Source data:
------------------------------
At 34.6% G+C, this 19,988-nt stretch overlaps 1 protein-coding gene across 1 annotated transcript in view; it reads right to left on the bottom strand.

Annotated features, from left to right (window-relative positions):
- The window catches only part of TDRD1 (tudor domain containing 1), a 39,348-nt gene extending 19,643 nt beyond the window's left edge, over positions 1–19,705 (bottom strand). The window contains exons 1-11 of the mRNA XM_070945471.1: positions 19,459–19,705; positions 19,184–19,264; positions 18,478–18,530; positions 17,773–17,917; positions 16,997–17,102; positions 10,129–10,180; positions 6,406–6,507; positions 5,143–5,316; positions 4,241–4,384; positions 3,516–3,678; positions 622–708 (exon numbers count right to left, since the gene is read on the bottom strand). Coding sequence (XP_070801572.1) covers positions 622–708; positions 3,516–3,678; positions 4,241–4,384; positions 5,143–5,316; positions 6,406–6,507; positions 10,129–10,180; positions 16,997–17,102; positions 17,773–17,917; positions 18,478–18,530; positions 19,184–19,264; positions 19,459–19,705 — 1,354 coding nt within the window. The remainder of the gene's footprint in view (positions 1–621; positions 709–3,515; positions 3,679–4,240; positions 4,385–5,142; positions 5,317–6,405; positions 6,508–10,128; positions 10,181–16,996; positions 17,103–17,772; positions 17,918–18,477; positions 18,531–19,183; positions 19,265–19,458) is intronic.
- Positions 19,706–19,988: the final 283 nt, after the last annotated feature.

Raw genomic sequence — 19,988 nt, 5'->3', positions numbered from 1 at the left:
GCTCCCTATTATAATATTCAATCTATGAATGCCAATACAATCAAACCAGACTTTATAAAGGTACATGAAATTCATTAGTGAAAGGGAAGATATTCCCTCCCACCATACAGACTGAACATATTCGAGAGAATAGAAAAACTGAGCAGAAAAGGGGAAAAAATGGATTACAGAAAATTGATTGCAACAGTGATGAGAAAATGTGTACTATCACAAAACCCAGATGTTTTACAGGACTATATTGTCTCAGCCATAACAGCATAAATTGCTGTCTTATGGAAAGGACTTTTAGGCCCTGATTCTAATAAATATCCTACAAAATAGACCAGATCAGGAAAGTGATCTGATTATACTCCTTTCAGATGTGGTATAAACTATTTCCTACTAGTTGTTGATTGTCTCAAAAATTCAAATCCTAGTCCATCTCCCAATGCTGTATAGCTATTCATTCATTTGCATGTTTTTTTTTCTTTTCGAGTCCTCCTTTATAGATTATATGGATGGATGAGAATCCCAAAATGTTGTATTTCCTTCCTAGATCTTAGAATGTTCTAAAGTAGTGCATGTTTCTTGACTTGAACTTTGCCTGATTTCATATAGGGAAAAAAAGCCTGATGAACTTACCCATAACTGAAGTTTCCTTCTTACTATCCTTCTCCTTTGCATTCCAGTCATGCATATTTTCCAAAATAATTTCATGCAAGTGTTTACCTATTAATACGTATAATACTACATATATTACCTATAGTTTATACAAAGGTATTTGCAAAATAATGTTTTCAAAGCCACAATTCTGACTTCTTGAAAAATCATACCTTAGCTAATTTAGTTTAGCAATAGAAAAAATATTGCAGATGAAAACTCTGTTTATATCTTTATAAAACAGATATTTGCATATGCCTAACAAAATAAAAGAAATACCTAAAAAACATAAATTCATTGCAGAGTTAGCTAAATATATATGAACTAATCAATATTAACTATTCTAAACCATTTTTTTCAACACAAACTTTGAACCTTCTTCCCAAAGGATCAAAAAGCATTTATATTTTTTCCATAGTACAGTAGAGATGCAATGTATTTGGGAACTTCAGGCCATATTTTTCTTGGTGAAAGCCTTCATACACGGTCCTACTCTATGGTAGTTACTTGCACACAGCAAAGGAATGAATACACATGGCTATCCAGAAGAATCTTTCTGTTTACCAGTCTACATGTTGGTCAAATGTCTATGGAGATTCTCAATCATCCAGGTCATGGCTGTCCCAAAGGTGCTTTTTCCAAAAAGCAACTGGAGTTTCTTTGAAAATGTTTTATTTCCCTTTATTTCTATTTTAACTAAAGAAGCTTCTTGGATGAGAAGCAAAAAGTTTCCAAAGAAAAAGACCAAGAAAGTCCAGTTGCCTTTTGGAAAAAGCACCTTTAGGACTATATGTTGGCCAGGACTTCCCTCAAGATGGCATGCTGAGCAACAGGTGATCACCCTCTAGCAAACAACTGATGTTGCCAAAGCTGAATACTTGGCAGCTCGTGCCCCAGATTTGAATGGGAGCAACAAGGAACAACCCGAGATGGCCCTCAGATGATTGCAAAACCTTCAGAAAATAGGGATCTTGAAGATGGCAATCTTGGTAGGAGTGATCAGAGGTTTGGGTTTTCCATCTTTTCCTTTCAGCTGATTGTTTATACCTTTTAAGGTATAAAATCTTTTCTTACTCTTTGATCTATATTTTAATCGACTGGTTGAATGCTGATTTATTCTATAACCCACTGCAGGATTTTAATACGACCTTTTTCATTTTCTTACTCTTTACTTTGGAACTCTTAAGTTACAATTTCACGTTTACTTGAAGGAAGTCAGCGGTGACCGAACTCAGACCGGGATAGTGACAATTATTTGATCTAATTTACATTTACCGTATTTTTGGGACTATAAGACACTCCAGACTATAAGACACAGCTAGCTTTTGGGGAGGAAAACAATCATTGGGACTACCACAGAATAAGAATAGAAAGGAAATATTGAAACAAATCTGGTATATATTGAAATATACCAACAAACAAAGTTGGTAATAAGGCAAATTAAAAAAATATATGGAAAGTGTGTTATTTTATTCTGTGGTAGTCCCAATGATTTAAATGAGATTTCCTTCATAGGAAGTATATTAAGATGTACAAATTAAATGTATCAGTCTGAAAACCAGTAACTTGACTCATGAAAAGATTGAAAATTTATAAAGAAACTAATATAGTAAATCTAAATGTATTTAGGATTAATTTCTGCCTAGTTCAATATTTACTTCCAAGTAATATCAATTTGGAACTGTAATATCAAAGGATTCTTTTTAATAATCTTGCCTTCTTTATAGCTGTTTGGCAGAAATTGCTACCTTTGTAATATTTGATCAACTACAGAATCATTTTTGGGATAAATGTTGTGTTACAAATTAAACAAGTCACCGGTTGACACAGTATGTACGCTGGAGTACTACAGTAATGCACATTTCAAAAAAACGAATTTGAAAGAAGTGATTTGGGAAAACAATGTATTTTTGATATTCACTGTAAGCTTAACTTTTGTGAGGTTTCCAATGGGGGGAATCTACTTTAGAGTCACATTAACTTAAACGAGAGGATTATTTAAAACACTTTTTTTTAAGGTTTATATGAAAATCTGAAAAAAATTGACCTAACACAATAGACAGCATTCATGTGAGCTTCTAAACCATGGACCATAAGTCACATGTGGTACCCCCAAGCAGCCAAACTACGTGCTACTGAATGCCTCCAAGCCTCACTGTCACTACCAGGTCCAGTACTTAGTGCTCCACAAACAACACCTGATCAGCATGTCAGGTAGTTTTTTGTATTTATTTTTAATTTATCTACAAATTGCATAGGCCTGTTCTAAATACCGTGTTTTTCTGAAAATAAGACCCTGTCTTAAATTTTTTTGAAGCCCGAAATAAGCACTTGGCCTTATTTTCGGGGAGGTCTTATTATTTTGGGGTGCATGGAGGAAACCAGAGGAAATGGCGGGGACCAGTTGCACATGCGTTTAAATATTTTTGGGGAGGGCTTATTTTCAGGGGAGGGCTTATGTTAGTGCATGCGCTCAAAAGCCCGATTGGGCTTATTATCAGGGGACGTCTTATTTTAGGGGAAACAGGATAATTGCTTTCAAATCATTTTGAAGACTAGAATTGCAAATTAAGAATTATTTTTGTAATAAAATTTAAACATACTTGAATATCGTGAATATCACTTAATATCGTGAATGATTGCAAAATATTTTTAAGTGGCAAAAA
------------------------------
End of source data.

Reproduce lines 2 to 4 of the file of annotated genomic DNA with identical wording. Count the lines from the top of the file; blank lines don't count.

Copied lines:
Annotated features, from left to right (window-relative positions):
- The window catches only part of TDRD1 (tudor domain containing 1), a 39,348-nt gene extending 19,643 nt beyond the window's left edge, over positions 1–19,705 (bottom strand). The window contains exons 1-11 of the mRNA XM_070945471.1: positions 19,459–19,705; positions 19,184–19,264; positions 18,478–18,530; positions 17,773–17,917; positions 16,997–17,102; positions 10,129–10,180; positions 6,406–6,507; positions 5,143–5,316; positions 4,241–4,384; positions 3,516–3,678; positions 622–708 (exon numbers count right to left, since the gene is read on the bottom strand). Coding sequence (XP_070801572.1) covers positions 622–708; positions 3,516–3,678; positions 4,241–4,384; positions 5,143–5,316; positions 6,406–6,507; positions 10,129–10,180; positions 16,997–17,102; positions 17,773–17,917; positions 18,478–18,530; positions 19,184–19,264; positions 19,459–19,705 — 1,354 coding nt within the window. The remainder of the gene's footprint in view (positions 1–621; positions 709–3,515; positions 3,679–4,240; positions 4,385–5,142; positions 5,317–6,405; positions 6,508–10,128; positions 10,181–16,996; positions 17,103–17,772; positions 17,918–18,477; positions 18,531–19,183; positions 19,265–19,458) is intronic.
- Positions 19,706–19,988: the final 283 nt, after the last annotated feature.